Before the deeper analysis of English and Lithuanian punctuation in a complex sentence, a short introduction to its definition, type and structure is needed. A sentence was a grammatical speech unit "consisting of a word, or a syntactically related group of words that expresses an assertion, a question, a command, a wish, or an exclamation, which in writing usually begins with a capital letter and ends with a period, question mark, or exclamation mark." (Verspoor, Sauter 2000:33) A simple sentence had one grammatical centre (i.e. subject and predicate) and additional parts such as object, apposite, adverbial modifiers, etc. A specific number of grammatical centres provided additional information about a sentence; e.g. when sentence had two grammatical centres, its type (in some grammar books type is called kind) would become compound, complex or mixed. This classification presented a structure of clause and the use of conjunction. English and Lithuanian languages used three main types of sentence: complex, compound and simple. (Lithuanian had one more type of a sentence - asyndetic sentence; i.e. when clauses were linked by intonation, without the use of conjunction). The identification of sentence type provided better understanding of punctuation use; i.e. the clauses (simple sentences) could be linked by using punctuation marks, conjunctions, or punctuation marks and conjunctions together.
Presenting a complex sentence, grammarians of English and Lithuanian defined it as a "simple sentence (or main/independent clause) with at least one dependent/subordinate clause." (Sinclair 2007: 59) The clause usually was understood as "simple sentence"; i.e. the "smallest grammatical unit which can express a complete proposition."(Kroeger 2005:32) That "simple sentence" needed to have both subject and predicate in its structure, otherwise it would become participle construction or just a fragment of a sentence. An independent clause was a part of a sentence that could often stand on its own, if it were removed from the whole sentence. In Longman English Grammar, Alexander provided two ways of complex sentence formation. First way of forming a complex sentence was "by joining subordinate clauses to the main clause with conjunction;" second -- "by using infinitive or participle constructions."(2005:12) In the first way, choice of punctuation mark often was marked by a conjunction; i.e. the dependent clause was started with a subordinator (word) such as because, although, nevertheless, since, though if, who, where, when , that, etc. (2005:37) These subordinators were used as guiding lines to a writer that helped to choose a correct punctuation mark. (E.g. if nevertheless was used in the middle of a sentence, it must follow the required rule: be punctuated this way: semicolon (;) before subordinator and comma (,) at the end of it.) In the second way, punctuation mark depended on the position of a clause; i.e. the beginning or the end of a sentence. In this case, the subordinate clause was expressed either with subordinator, or without it. Analysing complex sentences grammarians of both (English and Lithuanian) languages noticed that the subordinate clauses could be divided into three groups: "noun clauses, relative (or adjectival) clauses, and adverbial clauses." (Ambrazas 1997:719; Alexander 2005: 13) For better understanding, the example of each clause is provided below:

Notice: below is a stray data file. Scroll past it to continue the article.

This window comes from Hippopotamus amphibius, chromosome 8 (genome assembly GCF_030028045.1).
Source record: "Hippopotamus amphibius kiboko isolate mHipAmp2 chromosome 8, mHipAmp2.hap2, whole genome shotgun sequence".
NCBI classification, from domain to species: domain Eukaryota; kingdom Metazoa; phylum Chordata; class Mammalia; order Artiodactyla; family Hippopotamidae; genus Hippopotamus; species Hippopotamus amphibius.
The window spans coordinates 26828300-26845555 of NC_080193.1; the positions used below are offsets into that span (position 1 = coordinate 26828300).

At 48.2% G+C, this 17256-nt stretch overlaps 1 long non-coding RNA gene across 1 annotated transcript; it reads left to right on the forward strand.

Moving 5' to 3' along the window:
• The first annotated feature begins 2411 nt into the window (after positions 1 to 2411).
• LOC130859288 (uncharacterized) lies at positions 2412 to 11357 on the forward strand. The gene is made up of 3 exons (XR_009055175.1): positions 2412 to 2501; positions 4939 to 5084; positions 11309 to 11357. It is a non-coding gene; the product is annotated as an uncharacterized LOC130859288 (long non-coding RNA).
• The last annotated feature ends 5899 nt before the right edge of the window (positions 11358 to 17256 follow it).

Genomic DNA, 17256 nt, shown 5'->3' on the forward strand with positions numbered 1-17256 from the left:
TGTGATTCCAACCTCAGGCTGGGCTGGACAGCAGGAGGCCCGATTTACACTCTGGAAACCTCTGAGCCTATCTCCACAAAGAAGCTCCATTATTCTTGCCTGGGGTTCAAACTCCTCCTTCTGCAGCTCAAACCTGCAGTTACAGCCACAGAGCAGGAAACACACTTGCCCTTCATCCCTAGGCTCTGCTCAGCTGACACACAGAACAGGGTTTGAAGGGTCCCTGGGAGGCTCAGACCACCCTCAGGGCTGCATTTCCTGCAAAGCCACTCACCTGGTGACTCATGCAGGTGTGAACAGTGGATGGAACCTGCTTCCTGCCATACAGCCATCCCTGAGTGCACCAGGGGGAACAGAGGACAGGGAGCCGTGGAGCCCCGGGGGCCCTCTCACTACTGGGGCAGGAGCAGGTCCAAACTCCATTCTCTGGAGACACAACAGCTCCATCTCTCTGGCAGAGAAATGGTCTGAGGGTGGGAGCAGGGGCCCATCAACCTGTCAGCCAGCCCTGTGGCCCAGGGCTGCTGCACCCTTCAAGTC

-- noun clause:
--relative(or adjectival) clause:
-- adverbial clause:
The second generation of Forsytes felt indeed that he was not greatly to their credit. (1922:16)
The stream which worked the mill came bubbling down in a dozen rivulets, and pigs were hunting round that estuary. (1922: 18)
Under the influence, however, of a cup of tea, which he seemed to stir indefinitely, he began to speak at last. (1922: 33)
A noun clause was a clause expressed by a subject, object or complement of a verb. (ibid, p.13) Often the noun clauses were derived from statements or questions; i.e. subordinated clause would begin with relative pronoun that, sometimes what, (if it was derived from statement) or if, when, where, whether, and how (if it was derived from questions. These question words could function as noun clauses.) The that-clause, according to the English grammar rules, was not punctuated. (Lithuanian grammar did not divide relative clause into the kinds.) In some cases, when that-clause was separated from verb sentences, (or after the verbs believe, think, know) that could be omitted. (ibid, p. 14) However, if relative pronoun that was used after the reporting verbs (i.e. imply, assure, inform), the usage of that was obliged. There are some examples provided.
1) People had grown tired of saying that the 'Disunion' was on its last legs. (1922:24)
2) He naturally despised the Club that did take him. (1922:25)